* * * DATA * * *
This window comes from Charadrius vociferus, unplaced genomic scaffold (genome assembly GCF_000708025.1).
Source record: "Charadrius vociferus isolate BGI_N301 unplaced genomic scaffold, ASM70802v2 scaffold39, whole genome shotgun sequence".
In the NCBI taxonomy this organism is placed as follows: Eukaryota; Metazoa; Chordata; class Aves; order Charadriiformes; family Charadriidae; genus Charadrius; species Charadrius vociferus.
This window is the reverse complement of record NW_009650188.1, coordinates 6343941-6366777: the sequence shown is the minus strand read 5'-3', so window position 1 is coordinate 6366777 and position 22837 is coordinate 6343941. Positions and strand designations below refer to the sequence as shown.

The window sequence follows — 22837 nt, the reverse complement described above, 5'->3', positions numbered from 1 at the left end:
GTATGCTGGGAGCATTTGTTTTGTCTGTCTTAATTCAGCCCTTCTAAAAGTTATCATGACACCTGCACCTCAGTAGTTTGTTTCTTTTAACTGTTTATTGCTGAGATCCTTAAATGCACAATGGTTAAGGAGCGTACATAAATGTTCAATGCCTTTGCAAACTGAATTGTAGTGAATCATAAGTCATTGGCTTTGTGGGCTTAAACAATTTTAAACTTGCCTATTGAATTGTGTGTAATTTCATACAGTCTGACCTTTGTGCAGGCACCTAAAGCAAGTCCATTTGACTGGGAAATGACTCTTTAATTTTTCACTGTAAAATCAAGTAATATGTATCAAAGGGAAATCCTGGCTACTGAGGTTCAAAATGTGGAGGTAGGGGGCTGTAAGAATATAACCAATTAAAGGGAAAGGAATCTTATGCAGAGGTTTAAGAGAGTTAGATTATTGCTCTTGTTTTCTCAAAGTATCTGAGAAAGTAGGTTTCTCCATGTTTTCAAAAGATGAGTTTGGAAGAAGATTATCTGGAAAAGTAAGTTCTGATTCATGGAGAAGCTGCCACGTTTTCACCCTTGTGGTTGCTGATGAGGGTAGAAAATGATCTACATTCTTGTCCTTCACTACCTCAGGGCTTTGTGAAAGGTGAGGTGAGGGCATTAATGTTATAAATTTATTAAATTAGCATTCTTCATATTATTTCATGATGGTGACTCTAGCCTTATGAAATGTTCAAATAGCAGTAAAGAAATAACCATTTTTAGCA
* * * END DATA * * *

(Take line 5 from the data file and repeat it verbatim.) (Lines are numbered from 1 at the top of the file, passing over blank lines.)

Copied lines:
The window sequence follows — 22837 nt, the reverse complement described above, 5'->3', positions numbered from 1 at the left end: